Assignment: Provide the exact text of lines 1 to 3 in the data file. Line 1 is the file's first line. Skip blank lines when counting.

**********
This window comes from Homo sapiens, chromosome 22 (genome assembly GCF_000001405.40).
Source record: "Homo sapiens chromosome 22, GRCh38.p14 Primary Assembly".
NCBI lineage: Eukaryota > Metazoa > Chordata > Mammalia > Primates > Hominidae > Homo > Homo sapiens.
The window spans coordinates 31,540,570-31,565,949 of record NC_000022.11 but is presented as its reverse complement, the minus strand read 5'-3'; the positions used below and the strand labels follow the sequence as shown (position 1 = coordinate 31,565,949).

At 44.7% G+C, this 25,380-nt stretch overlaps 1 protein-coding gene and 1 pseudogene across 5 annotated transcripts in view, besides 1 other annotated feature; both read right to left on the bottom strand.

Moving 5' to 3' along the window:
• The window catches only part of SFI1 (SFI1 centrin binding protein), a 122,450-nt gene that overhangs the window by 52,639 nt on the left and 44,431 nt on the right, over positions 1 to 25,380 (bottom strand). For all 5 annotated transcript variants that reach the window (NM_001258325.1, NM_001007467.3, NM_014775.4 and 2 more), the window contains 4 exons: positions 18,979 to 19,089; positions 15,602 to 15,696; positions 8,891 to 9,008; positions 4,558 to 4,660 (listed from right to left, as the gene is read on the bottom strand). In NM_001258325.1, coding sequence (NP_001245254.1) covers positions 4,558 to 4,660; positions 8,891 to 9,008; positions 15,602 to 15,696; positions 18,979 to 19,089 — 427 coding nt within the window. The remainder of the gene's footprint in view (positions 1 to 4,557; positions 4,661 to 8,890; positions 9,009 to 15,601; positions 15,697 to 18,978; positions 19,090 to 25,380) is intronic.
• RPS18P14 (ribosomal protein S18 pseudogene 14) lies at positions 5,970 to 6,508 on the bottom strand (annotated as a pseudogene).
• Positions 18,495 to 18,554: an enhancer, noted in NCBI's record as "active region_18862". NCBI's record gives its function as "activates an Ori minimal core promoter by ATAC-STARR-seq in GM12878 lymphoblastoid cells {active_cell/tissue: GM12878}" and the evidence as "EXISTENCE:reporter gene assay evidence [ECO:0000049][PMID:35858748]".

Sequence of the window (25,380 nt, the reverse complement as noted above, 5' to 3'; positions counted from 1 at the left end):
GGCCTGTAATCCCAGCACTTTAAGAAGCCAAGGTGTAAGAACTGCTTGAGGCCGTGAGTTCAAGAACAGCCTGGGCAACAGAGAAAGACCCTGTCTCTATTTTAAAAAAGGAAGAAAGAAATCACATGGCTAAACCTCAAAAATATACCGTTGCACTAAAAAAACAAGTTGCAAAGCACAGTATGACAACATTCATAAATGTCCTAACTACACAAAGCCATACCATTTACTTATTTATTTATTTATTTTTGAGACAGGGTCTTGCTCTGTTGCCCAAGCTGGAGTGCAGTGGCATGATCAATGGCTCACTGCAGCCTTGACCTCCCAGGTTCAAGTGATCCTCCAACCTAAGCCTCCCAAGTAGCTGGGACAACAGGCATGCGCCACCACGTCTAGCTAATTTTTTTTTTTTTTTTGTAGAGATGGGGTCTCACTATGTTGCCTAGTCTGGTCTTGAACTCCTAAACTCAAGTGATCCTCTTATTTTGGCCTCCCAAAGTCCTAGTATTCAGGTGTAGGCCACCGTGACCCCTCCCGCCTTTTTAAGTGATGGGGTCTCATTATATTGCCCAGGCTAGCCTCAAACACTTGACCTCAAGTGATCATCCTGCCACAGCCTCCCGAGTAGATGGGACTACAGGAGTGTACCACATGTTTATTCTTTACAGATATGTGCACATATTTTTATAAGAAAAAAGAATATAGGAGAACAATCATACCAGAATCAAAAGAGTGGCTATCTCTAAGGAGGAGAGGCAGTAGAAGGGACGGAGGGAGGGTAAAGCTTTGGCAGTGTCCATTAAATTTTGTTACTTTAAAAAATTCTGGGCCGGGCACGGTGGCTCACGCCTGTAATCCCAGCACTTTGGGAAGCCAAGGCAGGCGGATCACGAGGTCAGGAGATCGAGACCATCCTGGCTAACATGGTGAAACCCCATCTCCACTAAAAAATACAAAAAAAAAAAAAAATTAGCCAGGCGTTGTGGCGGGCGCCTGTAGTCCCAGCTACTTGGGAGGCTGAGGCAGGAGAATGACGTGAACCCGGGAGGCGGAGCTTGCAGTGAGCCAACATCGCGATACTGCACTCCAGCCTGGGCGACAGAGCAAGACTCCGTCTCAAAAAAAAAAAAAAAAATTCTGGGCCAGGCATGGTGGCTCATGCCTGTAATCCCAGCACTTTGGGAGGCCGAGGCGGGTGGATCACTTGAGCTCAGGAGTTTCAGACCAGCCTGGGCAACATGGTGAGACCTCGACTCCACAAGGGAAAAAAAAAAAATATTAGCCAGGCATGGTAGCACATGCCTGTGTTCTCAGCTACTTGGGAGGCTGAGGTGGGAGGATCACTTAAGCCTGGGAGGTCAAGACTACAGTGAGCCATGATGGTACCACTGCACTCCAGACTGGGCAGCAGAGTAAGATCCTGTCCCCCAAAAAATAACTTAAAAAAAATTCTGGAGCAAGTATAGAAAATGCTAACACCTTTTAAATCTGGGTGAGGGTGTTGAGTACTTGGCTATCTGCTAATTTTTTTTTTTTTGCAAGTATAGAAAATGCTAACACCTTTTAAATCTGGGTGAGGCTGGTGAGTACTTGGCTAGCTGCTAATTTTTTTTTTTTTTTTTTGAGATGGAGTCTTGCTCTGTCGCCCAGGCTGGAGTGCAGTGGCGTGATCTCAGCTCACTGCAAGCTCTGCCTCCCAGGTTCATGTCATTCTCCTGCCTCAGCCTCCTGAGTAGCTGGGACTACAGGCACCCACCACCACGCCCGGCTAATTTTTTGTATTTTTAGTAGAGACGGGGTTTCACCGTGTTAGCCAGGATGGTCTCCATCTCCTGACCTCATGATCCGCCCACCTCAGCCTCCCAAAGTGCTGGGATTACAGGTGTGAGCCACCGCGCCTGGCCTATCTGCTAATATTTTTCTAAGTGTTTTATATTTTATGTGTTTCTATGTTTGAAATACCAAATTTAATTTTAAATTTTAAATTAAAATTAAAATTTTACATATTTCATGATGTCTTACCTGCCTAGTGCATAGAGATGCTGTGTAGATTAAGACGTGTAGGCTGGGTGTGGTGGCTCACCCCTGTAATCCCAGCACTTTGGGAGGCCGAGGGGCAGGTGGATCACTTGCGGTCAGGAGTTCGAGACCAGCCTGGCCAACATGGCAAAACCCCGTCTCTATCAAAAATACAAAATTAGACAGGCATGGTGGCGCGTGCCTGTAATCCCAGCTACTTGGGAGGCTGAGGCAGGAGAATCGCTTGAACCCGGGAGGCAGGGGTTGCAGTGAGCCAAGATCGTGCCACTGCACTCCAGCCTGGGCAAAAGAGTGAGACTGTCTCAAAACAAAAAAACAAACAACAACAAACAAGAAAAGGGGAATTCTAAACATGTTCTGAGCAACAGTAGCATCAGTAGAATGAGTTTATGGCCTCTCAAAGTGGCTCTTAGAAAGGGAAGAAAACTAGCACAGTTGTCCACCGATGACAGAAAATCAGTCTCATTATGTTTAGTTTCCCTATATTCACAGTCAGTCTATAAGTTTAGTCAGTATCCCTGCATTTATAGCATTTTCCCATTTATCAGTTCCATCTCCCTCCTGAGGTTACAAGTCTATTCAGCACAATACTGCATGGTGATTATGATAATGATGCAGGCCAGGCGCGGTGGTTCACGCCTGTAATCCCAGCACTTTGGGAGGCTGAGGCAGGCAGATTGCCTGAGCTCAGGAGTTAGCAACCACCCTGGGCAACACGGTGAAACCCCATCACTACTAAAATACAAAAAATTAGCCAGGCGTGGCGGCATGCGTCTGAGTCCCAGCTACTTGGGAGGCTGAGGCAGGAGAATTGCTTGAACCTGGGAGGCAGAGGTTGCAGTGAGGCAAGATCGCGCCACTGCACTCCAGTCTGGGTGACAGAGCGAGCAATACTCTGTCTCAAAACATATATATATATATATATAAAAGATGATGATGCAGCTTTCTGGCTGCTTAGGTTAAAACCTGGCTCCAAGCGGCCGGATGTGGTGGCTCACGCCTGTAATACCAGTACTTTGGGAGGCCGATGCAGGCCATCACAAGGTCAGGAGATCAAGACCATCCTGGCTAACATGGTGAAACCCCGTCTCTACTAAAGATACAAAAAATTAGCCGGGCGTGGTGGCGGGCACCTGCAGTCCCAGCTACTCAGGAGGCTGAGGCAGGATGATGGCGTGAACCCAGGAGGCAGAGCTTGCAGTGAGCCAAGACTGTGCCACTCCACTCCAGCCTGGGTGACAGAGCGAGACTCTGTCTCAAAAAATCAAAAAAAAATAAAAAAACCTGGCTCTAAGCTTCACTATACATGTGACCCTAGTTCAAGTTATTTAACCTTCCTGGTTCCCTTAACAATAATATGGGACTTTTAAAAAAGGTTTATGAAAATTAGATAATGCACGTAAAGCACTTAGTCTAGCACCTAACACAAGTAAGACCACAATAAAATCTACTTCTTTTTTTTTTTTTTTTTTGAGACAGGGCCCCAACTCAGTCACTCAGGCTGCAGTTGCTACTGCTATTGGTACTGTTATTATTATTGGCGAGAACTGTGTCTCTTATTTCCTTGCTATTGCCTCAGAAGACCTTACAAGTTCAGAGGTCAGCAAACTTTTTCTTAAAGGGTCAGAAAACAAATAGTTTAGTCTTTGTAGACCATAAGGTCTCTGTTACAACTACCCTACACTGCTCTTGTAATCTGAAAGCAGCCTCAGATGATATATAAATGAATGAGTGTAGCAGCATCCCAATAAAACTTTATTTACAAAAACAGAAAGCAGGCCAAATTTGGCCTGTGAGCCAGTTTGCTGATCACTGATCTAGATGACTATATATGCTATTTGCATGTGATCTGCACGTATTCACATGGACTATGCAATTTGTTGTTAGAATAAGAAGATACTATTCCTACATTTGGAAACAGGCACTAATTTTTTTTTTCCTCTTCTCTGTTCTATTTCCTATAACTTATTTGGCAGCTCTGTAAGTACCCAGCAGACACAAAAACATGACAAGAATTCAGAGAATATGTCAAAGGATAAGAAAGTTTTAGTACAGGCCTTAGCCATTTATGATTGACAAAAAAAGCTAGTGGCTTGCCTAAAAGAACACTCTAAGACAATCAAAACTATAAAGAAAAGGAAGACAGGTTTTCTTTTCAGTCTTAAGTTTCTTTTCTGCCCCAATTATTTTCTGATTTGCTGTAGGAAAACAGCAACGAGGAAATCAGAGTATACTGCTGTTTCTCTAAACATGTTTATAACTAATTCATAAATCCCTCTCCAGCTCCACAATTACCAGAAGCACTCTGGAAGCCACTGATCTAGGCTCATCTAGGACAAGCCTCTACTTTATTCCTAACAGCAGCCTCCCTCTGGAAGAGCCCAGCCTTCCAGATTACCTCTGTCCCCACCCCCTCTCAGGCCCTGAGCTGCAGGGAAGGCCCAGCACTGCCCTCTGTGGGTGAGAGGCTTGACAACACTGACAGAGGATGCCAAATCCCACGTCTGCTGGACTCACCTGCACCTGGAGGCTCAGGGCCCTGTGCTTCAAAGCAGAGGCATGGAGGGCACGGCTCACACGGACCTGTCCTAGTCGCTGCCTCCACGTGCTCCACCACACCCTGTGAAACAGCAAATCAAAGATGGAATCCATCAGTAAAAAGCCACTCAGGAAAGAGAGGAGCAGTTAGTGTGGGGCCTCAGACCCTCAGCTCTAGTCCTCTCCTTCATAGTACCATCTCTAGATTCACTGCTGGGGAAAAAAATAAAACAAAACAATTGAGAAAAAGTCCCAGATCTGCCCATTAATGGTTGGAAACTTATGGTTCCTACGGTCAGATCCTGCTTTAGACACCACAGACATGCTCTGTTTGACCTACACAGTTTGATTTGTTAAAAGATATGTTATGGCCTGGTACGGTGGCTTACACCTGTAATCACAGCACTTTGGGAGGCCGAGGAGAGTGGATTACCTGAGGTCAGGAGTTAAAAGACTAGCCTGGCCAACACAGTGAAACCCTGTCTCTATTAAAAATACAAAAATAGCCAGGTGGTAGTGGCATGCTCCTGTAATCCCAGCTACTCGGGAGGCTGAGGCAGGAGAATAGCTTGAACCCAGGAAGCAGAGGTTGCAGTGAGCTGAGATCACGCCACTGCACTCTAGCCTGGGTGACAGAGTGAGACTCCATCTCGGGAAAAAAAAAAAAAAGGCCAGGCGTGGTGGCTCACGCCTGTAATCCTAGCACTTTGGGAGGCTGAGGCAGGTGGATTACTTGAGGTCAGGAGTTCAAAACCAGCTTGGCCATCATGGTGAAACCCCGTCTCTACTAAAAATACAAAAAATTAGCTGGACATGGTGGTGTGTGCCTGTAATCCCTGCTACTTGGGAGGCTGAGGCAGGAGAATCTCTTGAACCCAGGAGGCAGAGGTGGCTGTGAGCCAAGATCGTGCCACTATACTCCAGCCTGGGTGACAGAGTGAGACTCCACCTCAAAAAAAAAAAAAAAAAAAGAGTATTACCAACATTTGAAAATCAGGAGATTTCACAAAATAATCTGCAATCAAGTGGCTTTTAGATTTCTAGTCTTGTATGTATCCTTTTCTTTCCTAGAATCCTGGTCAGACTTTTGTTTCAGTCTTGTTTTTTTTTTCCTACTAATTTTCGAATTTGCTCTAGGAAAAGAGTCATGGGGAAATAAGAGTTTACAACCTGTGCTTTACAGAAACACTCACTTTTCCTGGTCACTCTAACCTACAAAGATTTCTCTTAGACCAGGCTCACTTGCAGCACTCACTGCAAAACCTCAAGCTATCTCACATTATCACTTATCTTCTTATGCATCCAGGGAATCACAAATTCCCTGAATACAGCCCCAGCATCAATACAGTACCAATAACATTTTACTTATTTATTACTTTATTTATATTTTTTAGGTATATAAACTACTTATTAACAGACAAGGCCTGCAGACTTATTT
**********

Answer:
This window comes from Homo sapiens, chromosome 22 (genome assembly GCF_000001405.40).
Source record: "Homo sapiens chromosome 22, GRCh38.p14 Primary Assembly".
NCBI lineage: Eukaryota > Metazoa > Chordata > Mammalia > Primates > Hominidae > Homo > Homo sapiens.